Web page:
Pete Travis directs an impressive cast in this mixed bag of a film. Vantage Point is a frenetic thriller that is initially intriguing, but unfortunately begins to unravel towards the end.
The US President, Henry Ashton (William Hurt), is attending an anti-terrorism summit in Spain when he is shot twice by an unseen assailant. Shortly after the assassination attempt, two explosions erupt nearby, adding to the panic and chaos.
The story follows several characters who witness the incidents from different vantage points. Mostly, but not limited to, Sigourney Weaver’s television news producer Rex Brooks, Dennis Quaid’s shaky secret service agent Thomas Barnes and Forest Whitaker’s snap-happy tourist Howard Lewis.
For the first half of the film, Vantage Point is both exciting and engaging. The high-profile assassination attempt and subsequent explosions are repeatedly rewound and viewed from the perspectives of the different characters, each time providing us with a few more clues than we had before. It’s not so much a gimmick as it is a novel way of adding depth. It introduces different characters well, and it raises interesting questions from the viewer.
While the story is centred on the plaza where the attacks take place, Vantage Point is fine. However, once the action spills out from said plaza, loose ends start to appear. The motivations behind the attacks aren’t explained, at least not to a satisfactory level, and the inevitable revelations are uninteresting and entirely questionable.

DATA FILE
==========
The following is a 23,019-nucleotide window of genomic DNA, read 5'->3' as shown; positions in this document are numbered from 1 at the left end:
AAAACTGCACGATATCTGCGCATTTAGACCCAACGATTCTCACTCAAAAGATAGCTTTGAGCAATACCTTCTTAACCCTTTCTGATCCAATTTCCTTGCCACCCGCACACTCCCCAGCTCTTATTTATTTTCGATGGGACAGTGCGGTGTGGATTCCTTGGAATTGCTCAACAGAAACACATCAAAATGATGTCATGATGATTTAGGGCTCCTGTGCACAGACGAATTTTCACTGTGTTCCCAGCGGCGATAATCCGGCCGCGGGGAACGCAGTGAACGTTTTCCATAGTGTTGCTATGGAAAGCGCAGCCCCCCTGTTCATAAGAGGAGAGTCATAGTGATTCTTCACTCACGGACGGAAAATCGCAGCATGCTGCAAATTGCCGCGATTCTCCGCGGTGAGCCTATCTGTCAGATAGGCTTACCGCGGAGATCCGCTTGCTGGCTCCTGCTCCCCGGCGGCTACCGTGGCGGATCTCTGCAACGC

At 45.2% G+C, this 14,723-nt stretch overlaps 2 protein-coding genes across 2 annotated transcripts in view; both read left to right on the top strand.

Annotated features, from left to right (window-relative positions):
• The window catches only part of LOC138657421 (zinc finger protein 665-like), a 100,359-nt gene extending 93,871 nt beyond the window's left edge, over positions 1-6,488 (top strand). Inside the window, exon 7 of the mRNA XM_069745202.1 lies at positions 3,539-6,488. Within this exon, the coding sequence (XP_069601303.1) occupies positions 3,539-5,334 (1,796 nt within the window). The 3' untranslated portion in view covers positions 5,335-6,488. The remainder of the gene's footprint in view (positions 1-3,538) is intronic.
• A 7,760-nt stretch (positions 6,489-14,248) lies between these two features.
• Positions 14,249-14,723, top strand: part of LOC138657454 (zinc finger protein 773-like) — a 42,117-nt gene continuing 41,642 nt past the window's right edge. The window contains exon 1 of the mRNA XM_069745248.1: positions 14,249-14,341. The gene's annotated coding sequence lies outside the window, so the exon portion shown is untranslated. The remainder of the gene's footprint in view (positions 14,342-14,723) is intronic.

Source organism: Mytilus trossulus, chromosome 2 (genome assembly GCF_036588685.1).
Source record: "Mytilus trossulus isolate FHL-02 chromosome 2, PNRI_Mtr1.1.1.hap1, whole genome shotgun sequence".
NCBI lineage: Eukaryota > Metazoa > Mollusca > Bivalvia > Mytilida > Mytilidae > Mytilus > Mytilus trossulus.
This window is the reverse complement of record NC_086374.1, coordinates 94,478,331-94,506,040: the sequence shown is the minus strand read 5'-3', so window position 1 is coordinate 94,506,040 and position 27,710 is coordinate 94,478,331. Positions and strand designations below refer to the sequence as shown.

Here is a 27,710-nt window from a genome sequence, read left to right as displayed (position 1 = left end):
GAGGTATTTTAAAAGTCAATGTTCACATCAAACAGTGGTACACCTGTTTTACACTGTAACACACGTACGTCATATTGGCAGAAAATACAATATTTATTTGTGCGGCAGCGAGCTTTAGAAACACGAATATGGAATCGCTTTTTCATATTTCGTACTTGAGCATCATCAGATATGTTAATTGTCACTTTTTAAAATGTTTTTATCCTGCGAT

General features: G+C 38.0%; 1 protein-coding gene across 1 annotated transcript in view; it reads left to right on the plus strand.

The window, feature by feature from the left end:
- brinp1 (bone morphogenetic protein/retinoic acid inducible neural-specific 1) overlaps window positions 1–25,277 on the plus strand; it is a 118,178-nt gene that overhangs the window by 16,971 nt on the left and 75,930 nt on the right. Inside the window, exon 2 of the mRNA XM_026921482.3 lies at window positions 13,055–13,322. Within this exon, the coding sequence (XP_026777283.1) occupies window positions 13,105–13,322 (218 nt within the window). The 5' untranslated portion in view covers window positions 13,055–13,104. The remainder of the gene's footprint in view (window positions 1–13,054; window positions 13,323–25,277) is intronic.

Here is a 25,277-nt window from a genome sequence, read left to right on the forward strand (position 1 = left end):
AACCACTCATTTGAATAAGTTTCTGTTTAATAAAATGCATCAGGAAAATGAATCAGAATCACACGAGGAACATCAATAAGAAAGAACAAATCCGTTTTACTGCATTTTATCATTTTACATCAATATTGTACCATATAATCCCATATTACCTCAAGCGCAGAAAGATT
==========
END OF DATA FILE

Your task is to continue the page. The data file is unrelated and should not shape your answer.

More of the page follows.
An excellently executed chase sequence in the final third attempts to substitute genuine answers with action. While undeniably thrilling, it feels more an attempt to avoid addressing the problems with the story than anything else.
At the very least, Vantage Point is a stylish and entertaining affair. The capable cast almost gloss over the story shortcomings with commendable performances, but the lack of answers and the unsatisfying conclusion keep it from being more than an average thriller.